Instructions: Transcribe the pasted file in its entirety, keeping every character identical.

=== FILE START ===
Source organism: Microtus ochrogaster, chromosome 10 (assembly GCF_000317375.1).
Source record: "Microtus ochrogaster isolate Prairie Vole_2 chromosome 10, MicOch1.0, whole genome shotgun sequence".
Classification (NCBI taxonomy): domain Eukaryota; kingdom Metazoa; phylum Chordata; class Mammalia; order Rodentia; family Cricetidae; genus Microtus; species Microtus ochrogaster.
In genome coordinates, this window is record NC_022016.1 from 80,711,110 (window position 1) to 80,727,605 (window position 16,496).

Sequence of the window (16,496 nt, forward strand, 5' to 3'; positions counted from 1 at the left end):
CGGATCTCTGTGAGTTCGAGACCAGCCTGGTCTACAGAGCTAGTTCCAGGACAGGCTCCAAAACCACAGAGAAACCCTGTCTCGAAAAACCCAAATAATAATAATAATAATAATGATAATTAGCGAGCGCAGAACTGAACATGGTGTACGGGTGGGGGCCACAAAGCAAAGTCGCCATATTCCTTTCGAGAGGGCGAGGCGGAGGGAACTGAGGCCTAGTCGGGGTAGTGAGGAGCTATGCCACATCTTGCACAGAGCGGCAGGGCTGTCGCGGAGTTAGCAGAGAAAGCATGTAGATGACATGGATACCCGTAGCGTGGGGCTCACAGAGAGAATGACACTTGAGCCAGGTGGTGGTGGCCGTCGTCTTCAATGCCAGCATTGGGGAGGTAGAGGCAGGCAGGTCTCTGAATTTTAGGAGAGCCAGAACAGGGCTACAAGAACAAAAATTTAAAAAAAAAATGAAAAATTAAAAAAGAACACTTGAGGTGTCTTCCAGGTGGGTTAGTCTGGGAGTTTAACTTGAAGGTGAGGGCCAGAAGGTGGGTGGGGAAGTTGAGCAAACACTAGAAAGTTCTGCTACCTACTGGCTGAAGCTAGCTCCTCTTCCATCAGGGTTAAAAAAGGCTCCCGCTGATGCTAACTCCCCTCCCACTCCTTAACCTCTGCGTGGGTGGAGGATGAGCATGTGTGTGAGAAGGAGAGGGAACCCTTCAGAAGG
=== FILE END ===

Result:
Source organism: Microtus ochrogaster, chromosome 10 (assembly GCF_000317375.1).
Source record: "Microtus ochrogaster isolate Prairie Vole_2 chromosome 10, MicOch1.0, whole genome shotgun sequence".
Classification (NCBI taxonomy): domain Eukaryota; kingdom Metazoa; phylum Chordata; class Mammalia; order Rodentia; family Cricetidae; genus Microtus; species Microtus ochrogaster.
In genome coordinates, this window is record NC_022016.1 from 80,711,110 (window position 1) to 80,727,605 (window position 16,496).

Sequence of the window (16,496 nt, forward strand, 5' to 3'; positions counted from 1 at the left end):
CGGATCTCTGTGAGTTCGAGACCAGCCTGGTCTACAGAGCTAGTTCCAGGACAGGCTCCAAAACCACAGAGAAACCCTGTCTCGAAAAACCCAAATAATAATAATAATAATAATGATAATTAGCGAGCGCAGAACTGAACATGGTGTACGGGTGGGGGCCACAAAGCAAAGTCGCCATATTCCTTTCGAGAGGGCGAGGCGGAGGGAACTGAGGCCTAGTCGGGGTAGTGAGGAGCTATGCCACATCTTGCACAGAGCGGCAGGGCTGTCGCGGAGTTAGCAGAGAAAGCATGTAGATGACATGGATACCCGTAGCGTGGGGCTCACAGAGAGAATGACACTTGAGCCAGGTGGTGGTGGCCGTCGTCTTCAATGCCAGCATTGGGGAGGTAGAGGCAGGCAGGTCTCTGAATTTTAGGAGAGCCAGAACAGGGCTACAAGAACAAAAATTTAAAAAAAAAATGAAAAATTAAAAAAGAACACTTGAGGTGTCTTCCAGGTGGGTTAGTCTGGGAGTTTAACTTGAAGGTGAGGGCCAGAAGGTGGGTGGGGAAGTTGAGCAAACACTAGAAAGTTCTGCTACCTACTGGCTGAAGCTAGCTCCTCTTCCATCAGGGTTAAAAAAGGCTCCCGCTGATGCTAACTCCCCTCCCACTCCTTAACCTCTGCGTGGGTGGAGGATGAGCATGTGTGTGAGAAGGAGAGGGAACCCTTCAGAAGG